KYOTO – On the evening of Oct. 1, Dr. Tasuku Honjo was in his office at Kyoto University discussing a manuscript with two of his colleagues when a secretary came dashing in to announce there was a call from Sweden. Shortly afterward, details of that call would make news around the world: Honjo, 76, along with Dr. James Allison, 70, of the University of Texas MD Anderson Cancer Center, were jointly awarded the 2018 Nobel for Physiology or Medicine for their pioneering work in immunology -- work that has helped pave the way for a new generation of cancer treatment and drugs. In a recent interview in the same office where he took the Nobel Assembly's call, Honjo admitted his surprise -- it's not every day one is informed of a Nobel Prize win -- but he was also skeptical, for the same reasons. "The person who called me raised the issue (of prank calling), and so he asked me if I would like email confirmation during the call," Honjo said. "I said, 'Of course, yes.'"
KYOTO – Nobel Prize-winning Japanese scientist Tasuku Honjo stopped in over the weekend at a Kyoto barbershop he has been visiting for over half a century as he prepares for his trip to Stockholm next week for the award ceremony. On Sunday, the 76-year-old, who won this year's Nobel Prize in physiology or medicine along with American James Allison for their studies on cancer therapy, was seen at the shop in Kyoto chatting with his 81-year-old longtime barber. "Hey, your hands are shaky. Haven't you ever thought of retiring?" the professor emeritus at Kyoto University asked barber Koichi Ueda, who works with his son at the Biriken barber shop near the university. "He was the kind of student who did not hesitate to speak up about his opinions," Ueda said about his impression of Honjo back when he first came to the shop Their discussions while Honjo was in the barber's chair ranged from the student uprisings of the 1970s to baseball.
Nobel laureate and immunologist Tasuku Honjo on Tuesday called for a better environment in Japan for conducting research in the life sciences, saying more efforts are needed by both the private and public sectors in enabling researchers to come up with medical cures for illnesses such as cancer. The Kyoto University professor, who was awarded this year's Nobel Prize in medicine for his studies on cancer therapy that focus on controlling the immune system, told a meeting of ruling lawmakers at the Liberal Democratic Party headquarters in Tokyo about difficulties in the process that led to the development of the immunotherapeutic drug Opdivo. He spoke of his partnership with a Japanese pharmaceutical firm that didn't always work, his cooperation with a U.S. company that led to clinical trials for the drug and his recollection that the favorable results of the tests that came out in 2012 were not covered by the Japanese media. "Researchers around the world were surprised by the results because at the time people didn't think immunotherapy was effective in treating cancer," Honjo said. "Most of the patients who took part in the clinical trials were terminal cancer patients and the drug was effective for 20 to 30 percent of those patients. In addition, the effect continued even after administering of the medicine was stopped after half a year," he said.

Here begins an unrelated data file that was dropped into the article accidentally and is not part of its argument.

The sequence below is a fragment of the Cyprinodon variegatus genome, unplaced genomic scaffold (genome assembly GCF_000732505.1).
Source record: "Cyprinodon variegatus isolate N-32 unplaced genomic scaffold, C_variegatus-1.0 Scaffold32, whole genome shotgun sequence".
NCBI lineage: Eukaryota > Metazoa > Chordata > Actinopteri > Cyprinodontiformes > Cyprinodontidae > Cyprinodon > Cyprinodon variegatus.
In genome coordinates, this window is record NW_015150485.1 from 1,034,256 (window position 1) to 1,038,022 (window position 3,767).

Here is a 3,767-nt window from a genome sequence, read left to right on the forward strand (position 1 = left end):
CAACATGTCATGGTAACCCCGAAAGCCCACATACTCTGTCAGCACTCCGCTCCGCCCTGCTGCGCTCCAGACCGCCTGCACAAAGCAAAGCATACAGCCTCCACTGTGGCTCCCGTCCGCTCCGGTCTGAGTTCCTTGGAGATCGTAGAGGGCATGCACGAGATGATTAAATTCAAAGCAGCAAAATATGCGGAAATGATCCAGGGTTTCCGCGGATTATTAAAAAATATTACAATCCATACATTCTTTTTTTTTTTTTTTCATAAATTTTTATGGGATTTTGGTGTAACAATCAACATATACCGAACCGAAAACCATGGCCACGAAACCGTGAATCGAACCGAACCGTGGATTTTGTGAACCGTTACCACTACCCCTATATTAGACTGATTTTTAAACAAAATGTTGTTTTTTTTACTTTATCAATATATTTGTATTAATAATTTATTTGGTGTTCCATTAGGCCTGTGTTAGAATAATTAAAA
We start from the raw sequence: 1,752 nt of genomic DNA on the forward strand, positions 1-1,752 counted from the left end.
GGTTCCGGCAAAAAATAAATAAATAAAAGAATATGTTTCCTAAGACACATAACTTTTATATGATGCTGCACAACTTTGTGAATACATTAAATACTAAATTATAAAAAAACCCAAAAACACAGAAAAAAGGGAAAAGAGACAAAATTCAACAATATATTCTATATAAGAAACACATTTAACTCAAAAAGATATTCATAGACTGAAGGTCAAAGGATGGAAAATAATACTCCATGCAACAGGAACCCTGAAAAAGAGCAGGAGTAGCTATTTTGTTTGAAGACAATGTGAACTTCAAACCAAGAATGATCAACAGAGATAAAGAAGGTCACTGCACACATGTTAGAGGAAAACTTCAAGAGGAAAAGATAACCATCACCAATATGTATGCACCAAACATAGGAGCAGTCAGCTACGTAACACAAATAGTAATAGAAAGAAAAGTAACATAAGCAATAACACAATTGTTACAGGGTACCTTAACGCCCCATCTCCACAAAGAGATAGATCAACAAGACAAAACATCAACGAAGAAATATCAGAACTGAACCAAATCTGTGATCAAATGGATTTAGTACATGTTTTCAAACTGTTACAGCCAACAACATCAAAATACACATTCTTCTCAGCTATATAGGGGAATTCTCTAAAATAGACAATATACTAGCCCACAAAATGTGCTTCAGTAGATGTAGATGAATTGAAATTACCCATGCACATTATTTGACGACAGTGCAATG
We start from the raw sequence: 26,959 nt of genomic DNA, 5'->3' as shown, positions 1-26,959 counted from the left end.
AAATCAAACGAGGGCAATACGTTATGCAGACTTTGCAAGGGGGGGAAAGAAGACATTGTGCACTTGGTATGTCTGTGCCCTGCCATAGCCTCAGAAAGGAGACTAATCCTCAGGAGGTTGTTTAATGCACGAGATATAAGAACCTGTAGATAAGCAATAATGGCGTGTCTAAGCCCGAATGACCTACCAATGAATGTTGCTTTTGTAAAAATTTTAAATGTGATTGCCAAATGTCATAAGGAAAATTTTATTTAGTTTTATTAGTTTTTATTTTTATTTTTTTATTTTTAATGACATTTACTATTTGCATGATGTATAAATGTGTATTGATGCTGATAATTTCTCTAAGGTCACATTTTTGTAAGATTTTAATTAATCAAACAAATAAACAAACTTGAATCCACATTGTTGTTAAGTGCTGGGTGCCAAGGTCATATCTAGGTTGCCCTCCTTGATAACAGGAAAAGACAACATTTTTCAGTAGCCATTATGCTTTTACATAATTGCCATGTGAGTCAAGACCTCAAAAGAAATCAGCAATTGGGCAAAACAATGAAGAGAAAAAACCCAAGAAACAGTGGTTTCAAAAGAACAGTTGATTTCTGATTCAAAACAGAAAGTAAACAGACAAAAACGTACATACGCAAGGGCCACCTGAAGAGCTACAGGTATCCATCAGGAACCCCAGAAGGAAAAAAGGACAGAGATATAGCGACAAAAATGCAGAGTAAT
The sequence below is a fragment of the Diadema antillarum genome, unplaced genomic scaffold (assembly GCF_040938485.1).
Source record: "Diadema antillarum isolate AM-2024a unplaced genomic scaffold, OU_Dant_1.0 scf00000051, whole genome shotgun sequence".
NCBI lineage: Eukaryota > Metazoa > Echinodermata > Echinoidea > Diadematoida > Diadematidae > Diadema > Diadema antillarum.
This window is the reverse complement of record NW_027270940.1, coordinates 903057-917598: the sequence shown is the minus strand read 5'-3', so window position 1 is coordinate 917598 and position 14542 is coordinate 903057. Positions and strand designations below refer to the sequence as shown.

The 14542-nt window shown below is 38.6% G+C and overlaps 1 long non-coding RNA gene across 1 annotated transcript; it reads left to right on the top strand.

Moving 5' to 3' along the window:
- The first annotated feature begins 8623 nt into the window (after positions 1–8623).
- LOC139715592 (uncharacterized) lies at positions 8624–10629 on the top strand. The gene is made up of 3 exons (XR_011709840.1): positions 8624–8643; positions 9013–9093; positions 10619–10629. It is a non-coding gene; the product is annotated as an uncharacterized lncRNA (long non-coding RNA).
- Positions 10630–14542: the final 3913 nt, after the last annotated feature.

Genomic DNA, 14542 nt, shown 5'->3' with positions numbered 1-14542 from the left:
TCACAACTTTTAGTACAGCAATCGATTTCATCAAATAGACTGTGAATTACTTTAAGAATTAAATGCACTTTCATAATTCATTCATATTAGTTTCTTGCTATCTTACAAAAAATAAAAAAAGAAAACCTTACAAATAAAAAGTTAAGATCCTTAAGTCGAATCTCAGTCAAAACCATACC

James Allison of the University of Texas and Tasuku Honjo of Kyoto University will share the 9-million-kronor ($1.01 million) prize for 2018. Researchers from the United States and Japan won the Nobel Prize in medicine on Monday for discoveries that help the body marshal its cellular troops to attack invading cancers. One cancer doctor said "an untold number of lives ... have been saved by the science that they pioneered." James Allison of the University of Texas and Tasuku Honjo of Kyoto University will share the 9-million-kronor ($1.01 million) prize for 2018. Their parallel work concerned proteins that act as brakes on the body's immune system.